With only a third of faulty Takata airbags in Australian cars having been replaced, the recall of the remaining 1.8 million vehicles has hit a setback with the revelation affected cars are still being sold.
While the ACCC’s compulsory recall means car dealers with affected vehicles are subject to the recall, private sellers of used cars aren’t.
This means they have no obligation to tell potential customers purchasing faulty cars about the recall.
An ACCC spokesperson told Yahoo7 News that it isn’t a legal requirement for private sellers to inform buyers of faulty airbags due to the onus being placed on the car’s manufacturer.
“Private sellers are not subject to the notice because they are not acting in trade or commerce, as per the Australian Consumer Law,” the ACCC spokesperson said.
“Manufacturers are required to support dealers when consumers bring in their vehicles to be fixed, but the requirements of dealers are limited to communication and not supplying cars under active recall until their airbags are fixed.”
The original suppliers of the affected vehicles have a legal obligation to inform motorists with potentially faulty cars and would be held accountable if vehicles were not recalled by December 2020.
“Any failure to do so can result in enforcement and penalties,” the ACCC spokesperson said.
Tony Weber, chief executive of the Federal Chamber of Automotive Industries, told Yahoo7 News in July that the airbags were responsible for 24 deaths worldwide and one in Australia due to metal shards ejected when the airbag is activated.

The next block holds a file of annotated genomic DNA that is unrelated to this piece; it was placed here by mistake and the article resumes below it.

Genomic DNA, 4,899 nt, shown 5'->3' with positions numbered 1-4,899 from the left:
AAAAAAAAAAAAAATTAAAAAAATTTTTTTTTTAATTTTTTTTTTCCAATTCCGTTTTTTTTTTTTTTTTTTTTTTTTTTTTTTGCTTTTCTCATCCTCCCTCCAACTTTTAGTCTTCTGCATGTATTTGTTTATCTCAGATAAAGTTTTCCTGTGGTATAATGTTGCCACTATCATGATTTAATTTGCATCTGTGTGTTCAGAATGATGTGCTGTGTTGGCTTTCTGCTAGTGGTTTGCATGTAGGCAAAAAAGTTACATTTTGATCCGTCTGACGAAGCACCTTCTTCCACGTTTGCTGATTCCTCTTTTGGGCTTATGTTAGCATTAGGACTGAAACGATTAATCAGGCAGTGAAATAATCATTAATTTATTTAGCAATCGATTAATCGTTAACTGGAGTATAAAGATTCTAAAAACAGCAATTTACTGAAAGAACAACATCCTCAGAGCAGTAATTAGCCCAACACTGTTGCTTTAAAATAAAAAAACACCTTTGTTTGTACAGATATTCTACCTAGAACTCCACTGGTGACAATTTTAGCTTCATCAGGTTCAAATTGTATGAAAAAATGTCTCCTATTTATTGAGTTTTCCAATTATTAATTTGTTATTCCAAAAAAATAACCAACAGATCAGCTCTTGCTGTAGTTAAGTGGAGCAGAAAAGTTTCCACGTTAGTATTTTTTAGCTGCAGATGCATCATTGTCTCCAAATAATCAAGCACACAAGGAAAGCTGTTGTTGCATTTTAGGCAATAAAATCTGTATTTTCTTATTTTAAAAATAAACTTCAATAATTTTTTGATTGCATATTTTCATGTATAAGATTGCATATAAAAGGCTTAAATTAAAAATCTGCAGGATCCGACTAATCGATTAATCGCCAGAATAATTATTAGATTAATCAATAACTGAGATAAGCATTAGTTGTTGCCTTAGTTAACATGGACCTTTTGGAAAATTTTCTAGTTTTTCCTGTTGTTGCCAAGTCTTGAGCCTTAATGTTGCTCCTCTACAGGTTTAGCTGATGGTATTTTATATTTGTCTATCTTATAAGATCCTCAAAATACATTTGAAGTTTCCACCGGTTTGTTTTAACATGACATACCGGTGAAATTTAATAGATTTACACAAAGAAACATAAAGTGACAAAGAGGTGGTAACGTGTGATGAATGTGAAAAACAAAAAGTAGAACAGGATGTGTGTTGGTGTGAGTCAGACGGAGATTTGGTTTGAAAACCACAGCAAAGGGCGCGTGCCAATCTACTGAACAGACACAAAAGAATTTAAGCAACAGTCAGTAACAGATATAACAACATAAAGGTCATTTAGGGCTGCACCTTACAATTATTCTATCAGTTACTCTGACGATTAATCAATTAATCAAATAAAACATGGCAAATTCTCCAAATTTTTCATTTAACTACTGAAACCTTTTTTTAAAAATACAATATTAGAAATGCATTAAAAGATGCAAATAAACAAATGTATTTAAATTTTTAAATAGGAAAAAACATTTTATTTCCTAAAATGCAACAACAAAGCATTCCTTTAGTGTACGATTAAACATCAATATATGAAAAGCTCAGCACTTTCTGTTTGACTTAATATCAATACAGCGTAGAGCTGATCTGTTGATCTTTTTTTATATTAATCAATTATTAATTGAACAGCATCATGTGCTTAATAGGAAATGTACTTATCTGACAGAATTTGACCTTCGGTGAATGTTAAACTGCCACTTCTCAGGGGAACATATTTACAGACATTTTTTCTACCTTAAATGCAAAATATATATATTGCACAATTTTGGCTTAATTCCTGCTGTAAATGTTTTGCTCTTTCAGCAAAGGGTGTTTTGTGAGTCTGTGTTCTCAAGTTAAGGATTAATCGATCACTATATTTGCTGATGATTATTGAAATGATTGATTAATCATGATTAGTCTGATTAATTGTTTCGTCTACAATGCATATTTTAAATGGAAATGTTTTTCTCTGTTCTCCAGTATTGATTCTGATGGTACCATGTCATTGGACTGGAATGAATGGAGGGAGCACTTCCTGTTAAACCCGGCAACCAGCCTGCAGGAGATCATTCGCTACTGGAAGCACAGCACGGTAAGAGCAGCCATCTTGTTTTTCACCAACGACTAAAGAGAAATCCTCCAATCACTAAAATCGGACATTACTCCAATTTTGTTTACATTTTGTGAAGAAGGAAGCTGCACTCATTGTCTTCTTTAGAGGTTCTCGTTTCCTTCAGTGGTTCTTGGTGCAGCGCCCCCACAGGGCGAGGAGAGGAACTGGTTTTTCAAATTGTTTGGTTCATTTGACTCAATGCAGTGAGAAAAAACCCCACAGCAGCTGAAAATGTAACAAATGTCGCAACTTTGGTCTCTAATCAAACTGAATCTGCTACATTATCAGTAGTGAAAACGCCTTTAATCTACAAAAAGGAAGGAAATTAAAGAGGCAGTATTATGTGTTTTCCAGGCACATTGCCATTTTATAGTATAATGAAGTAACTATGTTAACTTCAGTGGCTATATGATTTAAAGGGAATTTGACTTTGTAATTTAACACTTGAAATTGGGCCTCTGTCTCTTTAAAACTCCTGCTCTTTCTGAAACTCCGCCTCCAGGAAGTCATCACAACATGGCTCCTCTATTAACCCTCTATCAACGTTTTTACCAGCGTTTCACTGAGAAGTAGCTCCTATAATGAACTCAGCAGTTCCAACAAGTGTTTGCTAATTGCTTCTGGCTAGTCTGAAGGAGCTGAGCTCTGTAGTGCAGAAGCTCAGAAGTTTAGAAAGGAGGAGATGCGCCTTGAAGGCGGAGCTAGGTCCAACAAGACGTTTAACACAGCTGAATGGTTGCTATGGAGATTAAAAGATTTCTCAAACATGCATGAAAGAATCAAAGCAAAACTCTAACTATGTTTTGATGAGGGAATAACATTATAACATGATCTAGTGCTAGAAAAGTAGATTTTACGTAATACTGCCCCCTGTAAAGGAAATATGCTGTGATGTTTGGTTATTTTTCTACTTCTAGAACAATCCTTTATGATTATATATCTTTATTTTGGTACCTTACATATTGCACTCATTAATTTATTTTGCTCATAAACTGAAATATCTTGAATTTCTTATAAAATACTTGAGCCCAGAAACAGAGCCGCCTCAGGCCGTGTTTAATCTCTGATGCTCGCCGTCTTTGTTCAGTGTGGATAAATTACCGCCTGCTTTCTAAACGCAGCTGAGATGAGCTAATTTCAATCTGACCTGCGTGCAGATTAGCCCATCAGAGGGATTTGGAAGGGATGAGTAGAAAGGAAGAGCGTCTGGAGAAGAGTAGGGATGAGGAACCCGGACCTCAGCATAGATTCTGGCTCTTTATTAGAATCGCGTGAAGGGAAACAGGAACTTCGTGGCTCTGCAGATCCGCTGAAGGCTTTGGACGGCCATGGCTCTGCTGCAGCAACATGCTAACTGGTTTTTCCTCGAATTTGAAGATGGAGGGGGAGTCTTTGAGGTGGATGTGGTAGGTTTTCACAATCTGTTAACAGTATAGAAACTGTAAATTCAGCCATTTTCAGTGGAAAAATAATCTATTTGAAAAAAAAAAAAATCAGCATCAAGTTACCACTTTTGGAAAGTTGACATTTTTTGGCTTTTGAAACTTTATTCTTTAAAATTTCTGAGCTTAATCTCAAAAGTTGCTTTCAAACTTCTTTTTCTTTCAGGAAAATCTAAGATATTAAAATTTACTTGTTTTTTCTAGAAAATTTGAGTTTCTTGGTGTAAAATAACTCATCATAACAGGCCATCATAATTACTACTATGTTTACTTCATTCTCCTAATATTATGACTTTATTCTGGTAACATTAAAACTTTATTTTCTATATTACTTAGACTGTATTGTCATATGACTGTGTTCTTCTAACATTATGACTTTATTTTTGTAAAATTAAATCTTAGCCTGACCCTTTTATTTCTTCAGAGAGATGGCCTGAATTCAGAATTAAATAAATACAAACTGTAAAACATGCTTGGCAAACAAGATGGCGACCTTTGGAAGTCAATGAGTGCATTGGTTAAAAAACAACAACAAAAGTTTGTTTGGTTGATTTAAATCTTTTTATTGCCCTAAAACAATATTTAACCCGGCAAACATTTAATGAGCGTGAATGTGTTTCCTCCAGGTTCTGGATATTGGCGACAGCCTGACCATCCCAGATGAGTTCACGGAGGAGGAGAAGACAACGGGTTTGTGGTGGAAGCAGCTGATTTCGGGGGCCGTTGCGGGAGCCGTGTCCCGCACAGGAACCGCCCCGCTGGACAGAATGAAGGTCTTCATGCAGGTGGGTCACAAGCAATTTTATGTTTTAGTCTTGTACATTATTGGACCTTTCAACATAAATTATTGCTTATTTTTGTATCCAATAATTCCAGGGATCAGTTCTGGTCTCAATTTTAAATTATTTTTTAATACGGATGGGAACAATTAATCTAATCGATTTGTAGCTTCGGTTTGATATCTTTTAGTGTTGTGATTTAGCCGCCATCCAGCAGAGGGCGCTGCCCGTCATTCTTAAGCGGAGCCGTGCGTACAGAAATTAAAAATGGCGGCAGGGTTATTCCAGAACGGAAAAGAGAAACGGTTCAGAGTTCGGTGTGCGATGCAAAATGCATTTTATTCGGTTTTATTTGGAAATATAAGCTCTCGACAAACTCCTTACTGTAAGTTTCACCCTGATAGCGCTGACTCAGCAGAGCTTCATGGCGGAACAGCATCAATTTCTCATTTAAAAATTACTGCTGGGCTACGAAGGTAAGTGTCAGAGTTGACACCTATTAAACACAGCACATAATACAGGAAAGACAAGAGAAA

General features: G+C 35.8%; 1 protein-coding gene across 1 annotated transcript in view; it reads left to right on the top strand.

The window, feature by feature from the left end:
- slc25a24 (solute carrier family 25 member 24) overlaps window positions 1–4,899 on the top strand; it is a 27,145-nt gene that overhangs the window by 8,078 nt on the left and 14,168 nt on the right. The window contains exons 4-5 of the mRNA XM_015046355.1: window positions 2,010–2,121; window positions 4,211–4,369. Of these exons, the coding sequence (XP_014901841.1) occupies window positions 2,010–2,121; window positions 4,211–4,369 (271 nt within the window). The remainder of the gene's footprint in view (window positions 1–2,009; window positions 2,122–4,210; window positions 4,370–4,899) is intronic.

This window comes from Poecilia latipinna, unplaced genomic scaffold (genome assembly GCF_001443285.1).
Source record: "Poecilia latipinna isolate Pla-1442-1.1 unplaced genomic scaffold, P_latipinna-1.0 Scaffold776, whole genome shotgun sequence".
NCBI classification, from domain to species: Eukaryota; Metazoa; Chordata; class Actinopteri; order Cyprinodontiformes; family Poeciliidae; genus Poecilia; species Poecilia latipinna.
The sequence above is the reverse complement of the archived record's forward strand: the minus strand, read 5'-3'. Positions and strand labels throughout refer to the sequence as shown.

Calls for action from State governments to identify faulty vehicles
David Blackhall, the chief executive of the Australian Automotive Dealer Association, told News Corp that with the current recall there will always be faulty airbags on Australia’s roads.
“There will be cars with lethal airbags in them that will never, ever be replaced,” he said.
Mr Blackhall suggested the ACCC and state governments should actively pursue vehicles with faulty airbags by performing registration checks and “red flagging” vehicles.
The biggest concern lies in “alpha” airbags, which were fitted to about 115,000 cars. Around 19,500 still potentially on the roads.
“Make no mistake, these airbags can kill and our advice is for consumers to check our website to see if there car is affected by this recall,” ACCC Deputy Chair Delia Rickard said.
“If your car contains an alpha airbag, it should not be driven.”
And despite dealers of used cars falling under the recall, VACC industry policy adviser Michael McKenna revealed a handful of dealers had come to him seeking advice after selling affected vehicle, News Corp reported.
Not only can dealers face hefty fines over such practice, if someone is injured as a result of a faulty vehicle sold, the dealer would be liable for the accident and could face prosecution.
Mr Blackhall said there was “absolutely no excuse” for dealers selling affected cars due to the high-profile nature of the mass recall.
“Businesses must not sell cars that are under active recall before having the defective Takata airbag replaced,” an ACCC spokesperson told Yahoo7 News.
“Businesses that fail to do so may face penalties for non-compliance with the compulsory recall.”
Ms Rickard has since welcomed the introduction of the website www.ismyairbagsafe.com.au where car owners are able to check their vehicles.